All About ACL Tears

All About ACL Tears

November 14, 2012

The ACL, or anterior cruciate ligament, is a major ligament located in the knee. It helps to prevent the knee joint from moving excessively, however it can get injured quite easily. An ACL tear is a common sports related injury. Here is some information about ACL tears, when surgery is needed for the knee and how surgery can help repair it the tear.

How Tears Occur

An ACL tear is most associated with sports injuries. However, they can also happen during play that is too rough, auto accidents and bad falls. The majority of ACL tears are sustained from non-contact injuries. This means that injuries happen more when the patient falls for example, rather than when he is tackled by another player. They happen most commonly when a person lands from a jump or pivoting. These motions put stress on the knee and the knee gives out.

Signs of a Tear

There are several ways to diagnose an ACL injury. Brampton Physiotherapist Mike Postic says that patients who have injured their ACL often feel a distinct pop within their knee, and then they feel their knee give out from under them.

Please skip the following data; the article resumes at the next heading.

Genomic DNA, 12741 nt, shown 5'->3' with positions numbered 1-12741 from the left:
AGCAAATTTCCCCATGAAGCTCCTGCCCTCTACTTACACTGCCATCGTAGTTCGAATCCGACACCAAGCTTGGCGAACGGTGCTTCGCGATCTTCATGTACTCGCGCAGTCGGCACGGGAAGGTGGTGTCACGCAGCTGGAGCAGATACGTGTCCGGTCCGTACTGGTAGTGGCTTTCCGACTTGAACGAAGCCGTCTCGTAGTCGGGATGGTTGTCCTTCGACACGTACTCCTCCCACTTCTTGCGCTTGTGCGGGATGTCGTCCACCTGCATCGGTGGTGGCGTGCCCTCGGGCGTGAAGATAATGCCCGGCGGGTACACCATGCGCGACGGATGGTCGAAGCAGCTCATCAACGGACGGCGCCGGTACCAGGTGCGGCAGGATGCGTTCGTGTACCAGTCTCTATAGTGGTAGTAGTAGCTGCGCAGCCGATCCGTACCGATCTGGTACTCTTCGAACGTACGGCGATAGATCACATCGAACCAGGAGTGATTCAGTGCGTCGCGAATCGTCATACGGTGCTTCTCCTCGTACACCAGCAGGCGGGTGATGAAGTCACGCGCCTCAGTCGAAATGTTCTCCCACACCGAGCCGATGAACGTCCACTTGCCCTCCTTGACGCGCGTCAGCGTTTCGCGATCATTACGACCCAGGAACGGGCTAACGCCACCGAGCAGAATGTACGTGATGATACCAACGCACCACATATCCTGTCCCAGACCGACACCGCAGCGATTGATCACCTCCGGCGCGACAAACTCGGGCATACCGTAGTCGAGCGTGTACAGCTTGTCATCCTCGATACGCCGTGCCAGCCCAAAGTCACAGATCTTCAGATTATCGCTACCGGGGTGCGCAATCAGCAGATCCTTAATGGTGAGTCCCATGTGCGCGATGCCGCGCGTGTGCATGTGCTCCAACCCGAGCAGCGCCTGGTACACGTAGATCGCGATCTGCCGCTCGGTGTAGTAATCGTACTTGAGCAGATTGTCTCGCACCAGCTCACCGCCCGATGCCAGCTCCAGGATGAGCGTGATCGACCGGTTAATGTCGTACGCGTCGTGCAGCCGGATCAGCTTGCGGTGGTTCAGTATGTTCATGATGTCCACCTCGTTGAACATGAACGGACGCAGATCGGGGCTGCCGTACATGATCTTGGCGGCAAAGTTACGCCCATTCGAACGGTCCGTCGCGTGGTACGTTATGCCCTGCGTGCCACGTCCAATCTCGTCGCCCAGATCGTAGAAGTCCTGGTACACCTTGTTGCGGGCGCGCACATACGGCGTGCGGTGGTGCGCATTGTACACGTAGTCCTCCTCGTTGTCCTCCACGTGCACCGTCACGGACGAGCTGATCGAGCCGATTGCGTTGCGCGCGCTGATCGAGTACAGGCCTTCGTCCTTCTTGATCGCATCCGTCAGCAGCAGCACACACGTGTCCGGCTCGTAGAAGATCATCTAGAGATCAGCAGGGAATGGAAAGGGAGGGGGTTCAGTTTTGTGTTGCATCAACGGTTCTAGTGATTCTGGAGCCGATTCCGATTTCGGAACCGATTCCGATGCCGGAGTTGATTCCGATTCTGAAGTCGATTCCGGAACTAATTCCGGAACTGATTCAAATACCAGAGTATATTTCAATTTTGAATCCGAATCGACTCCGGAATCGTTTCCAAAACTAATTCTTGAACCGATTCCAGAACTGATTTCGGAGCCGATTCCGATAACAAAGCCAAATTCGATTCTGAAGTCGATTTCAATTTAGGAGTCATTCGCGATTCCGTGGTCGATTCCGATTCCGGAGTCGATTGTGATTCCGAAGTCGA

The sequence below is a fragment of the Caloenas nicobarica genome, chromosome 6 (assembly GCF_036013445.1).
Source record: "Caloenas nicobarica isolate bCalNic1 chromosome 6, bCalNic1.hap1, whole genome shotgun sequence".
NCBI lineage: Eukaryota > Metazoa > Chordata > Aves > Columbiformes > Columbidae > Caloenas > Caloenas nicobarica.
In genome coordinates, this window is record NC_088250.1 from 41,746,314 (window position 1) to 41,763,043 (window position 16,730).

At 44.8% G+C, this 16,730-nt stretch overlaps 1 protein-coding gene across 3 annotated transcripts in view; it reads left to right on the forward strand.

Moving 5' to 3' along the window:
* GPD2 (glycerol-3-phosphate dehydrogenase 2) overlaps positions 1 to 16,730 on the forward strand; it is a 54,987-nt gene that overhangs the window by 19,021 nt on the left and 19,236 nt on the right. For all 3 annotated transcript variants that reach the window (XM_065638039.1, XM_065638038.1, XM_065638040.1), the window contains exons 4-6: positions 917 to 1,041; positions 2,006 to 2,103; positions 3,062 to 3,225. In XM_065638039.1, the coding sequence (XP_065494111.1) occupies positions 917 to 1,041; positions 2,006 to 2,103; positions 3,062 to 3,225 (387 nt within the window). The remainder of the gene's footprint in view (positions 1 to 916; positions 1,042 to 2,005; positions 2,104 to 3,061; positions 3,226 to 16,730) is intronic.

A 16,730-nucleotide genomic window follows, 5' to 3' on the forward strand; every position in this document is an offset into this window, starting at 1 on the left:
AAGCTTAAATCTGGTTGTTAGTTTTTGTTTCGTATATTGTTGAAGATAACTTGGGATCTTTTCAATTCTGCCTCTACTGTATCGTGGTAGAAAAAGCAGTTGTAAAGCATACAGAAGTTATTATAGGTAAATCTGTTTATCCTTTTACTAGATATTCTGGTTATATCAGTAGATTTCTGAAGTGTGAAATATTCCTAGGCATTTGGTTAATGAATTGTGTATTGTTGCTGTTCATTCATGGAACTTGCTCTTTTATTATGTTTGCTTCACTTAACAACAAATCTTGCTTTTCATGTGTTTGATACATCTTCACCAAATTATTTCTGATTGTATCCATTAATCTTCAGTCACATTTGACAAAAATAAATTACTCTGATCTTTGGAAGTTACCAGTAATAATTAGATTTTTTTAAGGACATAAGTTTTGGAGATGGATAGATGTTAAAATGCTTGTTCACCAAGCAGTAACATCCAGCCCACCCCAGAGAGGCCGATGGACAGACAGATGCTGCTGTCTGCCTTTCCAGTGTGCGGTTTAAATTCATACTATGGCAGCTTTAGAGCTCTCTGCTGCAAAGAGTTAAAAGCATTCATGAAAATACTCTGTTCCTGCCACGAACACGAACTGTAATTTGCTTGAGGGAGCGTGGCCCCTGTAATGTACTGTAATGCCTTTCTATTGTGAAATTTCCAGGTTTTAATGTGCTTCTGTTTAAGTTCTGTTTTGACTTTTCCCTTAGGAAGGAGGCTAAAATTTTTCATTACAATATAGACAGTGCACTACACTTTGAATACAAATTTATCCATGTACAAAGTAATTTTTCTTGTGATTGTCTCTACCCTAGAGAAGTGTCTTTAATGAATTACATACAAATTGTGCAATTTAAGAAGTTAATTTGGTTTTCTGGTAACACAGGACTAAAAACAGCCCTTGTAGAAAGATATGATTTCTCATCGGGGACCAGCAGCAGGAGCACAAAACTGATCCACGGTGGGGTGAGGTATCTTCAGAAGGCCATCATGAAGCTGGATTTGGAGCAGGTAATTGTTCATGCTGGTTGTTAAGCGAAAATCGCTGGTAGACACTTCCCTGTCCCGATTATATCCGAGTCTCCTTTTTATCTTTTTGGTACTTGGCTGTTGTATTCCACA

If it is an ACL tear, the knee will start to swell and the patient will feel pain in the knee joint. When diagnosing sports injuries, Brampton Doctor Postic will look for signs that the knee is unstable. He can perform certain tests that will place stress on the patient’s ACL that will help detect a tear in the ACL. He may also use an MRI to check if the ligament is torn.

When Surgery is Needed

In most cases, ACL tears do not require surgery. Athletic therapy in a Brampton clinic should be enough to repair the tear. However, there are some ACL injuries that will require surgery to correct it and there are certain things to consider when deciding to have ACL surgery.

The patient should first consider if he or she regularly does activities that would require a functional ACL. Second, the patient needs to figure out if he or she experiences knee instability. If the answer to both of these is yes, then the patient may be a candidate for surgery to repair the ACL. If the patient does not do activities or sports and does not feel unstable on the knee, then surgery may not be needed and a knee brace can help to relieve the pain until the knee repairs itself.

ACL Surgery

Surgery to repair an ACL tear is known as ACL reconstruction. It is rarely possible to repair a ligament, so the ACL needs to be reconstructed. Another ligament or tendon will be used to replace the torn ligament.

Risks associated with ACL surgery are infection in the area, persistent pain, stiffness and difficulty returning to the level of activity that you were precious used to. Luckily, majority of patients have no complications and recover with no issues at all.

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